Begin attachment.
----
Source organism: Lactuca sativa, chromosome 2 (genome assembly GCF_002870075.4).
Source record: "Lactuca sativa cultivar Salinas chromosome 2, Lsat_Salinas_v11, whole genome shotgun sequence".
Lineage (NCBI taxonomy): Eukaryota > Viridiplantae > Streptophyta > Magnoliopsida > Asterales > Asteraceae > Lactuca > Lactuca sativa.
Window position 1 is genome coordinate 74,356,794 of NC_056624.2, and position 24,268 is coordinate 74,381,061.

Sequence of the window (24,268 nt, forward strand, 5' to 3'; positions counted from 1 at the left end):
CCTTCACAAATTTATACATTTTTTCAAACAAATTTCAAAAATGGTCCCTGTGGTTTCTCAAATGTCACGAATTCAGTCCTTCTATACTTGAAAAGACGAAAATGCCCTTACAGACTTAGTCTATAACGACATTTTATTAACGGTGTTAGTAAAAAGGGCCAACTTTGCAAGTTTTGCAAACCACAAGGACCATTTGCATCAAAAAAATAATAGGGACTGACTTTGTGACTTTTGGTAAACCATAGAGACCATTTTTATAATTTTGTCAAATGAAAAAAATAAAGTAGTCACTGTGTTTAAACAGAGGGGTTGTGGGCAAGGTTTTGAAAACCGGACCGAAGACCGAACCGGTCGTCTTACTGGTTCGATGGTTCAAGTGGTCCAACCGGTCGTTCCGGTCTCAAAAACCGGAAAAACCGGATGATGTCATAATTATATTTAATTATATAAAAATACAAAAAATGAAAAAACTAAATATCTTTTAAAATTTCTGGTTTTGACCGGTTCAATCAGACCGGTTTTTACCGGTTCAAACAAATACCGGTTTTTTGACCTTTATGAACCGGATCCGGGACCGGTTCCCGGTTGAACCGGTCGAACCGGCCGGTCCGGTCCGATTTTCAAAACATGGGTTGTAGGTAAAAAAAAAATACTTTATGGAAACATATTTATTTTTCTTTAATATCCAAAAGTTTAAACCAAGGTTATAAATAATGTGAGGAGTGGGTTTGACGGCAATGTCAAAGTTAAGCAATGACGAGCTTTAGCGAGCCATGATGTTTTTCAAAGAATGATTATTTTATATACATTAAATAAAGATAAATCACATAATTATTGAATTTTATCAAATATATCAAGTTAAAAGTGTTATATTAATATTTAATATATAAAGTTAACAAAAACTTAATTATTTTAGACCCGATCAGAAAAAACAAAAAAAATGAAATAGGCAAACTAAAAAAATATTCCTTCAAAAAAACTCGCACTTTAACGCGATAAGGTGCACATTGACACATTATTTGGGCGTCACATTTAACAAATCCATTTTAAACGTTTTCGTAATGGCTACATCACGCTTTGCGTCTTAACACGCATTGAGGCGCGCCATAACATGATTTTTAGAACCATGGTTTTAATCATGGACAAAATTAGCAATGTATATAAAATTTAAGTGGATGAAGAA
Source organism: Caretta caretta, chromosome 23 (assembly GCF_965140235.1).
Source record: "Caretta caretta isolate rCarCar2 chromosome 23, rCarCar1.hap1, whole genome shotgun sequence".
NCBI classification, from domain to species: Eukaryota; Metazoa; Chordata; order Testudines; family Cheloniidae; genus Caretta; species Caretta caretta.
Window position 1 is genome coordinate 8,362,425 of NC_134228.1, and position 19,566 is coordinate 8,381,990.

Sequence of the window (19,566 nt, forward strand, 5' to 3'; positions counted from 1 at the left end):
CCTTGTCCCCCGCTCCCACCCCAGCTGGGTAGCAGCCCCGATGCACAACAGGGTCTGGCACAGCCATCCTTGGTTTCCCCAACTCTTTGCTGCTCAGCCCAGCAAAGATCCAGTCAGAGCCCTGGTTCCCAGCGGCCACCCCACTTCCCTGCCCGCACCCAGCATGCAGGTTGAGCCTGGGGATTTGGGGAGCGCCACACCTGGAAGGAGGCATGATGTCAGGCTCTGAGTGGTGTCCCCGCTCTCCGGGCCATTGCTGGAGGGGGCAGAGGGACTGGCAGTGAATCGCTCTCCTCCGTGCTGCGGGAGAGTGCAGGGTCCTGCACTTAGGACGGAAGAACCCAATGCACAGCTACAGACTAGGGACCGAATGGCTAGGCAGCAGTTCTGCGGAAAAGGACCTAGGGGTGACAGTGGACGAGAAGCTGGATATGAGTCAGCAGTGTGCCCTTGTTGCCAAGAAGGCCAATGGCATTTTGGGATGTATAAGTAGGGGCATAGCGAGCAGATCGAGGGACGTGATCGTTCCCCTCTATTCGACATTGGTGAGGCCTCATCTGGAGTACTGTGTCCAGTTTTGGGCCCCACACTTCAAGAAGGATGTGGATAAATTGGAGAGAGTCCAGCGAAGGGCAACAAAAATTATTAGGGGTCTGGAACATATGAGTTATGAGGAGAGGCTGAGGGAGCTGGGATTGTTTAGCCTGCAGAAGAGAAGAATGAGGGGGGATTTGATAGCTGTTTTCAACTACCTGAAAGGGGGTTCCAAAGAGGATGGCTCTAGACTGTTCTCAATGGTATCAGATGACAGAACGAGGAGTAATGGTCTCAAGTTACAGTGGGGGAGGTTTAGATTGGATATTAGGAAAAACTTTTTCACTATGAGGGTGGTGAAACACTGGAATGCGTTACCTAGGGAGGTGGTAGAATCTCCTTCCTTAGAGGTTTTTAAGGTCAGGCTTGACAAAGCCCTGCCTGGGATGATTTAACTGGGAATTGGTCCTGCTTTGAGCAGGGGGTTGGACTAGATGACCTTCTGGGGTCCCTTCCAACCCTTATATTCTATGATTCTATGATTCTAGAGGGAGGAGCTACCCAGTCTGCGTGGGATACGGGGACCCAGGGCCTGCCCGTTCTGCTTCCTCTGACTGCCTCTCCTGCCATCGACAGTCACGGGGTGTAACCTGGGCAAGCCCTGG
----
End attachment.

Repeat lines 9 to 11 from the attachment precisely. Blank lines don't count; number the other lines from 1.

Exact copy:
NCBI classification, from domain to species: Eukaryota; Metazoa; Chordata; order Testudines; family Cheloniidae; genus Caretta; species Caretta caretta.
Window position 1 is genome coordinate 8,362,425 of NC_134228.1, and position 19,566 is coordinate 8,381,990.

Sequence of the window (19,566 nt, forward strand, 5' to 3'; positions counted from 1 at the left end):